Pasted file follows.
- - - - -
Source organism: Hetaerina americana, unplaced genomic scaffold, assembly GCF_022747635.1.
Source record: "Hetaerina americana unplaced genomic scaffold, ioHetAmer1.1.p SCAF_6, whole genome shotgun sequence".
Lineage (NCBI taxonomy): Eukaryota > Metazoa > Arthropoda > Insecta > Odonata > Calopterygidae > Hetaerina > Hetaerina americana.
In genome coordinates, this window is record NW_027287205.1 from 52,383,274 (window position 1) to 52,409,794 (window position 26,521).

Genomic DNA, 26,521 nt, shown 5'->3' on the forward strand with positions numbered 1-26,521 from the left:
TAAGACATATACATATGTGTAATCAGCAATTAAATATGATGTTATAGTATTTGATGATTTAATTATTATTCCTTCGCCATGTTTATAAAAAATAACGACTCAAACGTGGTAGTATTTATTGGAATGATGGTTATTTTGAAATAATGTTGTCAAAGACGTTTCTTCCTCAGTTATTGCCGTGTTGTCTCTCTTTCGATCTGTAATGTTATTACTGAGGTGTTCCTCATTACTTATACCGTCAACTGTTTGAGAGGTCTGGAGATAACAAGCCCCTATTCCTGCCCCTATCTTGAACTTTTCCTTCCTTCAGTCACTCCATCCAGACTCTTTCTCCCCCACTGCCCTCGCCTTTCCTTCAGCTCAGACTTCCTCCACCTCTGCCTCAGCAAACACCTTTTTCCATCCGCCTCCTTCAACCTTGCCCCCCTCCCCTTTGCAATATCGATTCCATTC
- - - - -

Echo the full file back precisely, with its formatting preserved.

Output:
Source organism: Hetaerina americana, unplaced genomic scaffold, assembly GCF_022747635.1.
Source record: "Hetaerina americana unplaced genomic scaffold, ioHetAmer1.1.p SCAF_6, whole genome shotgun sequence".
Lineage (NCBI taxonomy): Eukaryota > Metazoa > Arthropoda > Insecta > Odonata > Calopterygidae > Hetaerina > Hetaerina americana.
In genome coordinates, this window is record NW_027287205.1 from 52,383,274 (window position 1) to 52,409,794 (window position 26,521).

Genomic DNA, 26,521 nt, shown 5'->3' on the forward strand with positions numbered 1-26,521 from the left:
TAAGACATATACATATGTGTAATCAGCAATTAAATATGATGTTATAGTATTTGATGATTTAATTATTATTCCTTCGCCATGTTTATAAAAAATAACGACTCAAACGTGGTAGTATTTATTGGAATGATGGTTATTTTGAAATAATGTTGTCAAAGACGTTTCTTCCTCAGTTATTGCCGTGTTGTCTCTCTTTCGATCTGTAATGTTATTACTGAGGTGTTCCTCATTACTTATACCGTCAACTGTTTGAGAGGTCTGGAGATAACAAGCCCCTATTCCTGCCCCTATCTTGAACTTTTCCTTCCTTCAGTCACTCCATCCAGACTCTTTCTCCCCCACTGCCCTCGCCTTTCCTTCAGCTCAGACTTCCTCCACCTCTGCCTCAGCAAACACCTTTTTCCATCCGCCTCCTTCAACCTTGCCCCCCTCCCCTTTGCAATATCGATTCCATTC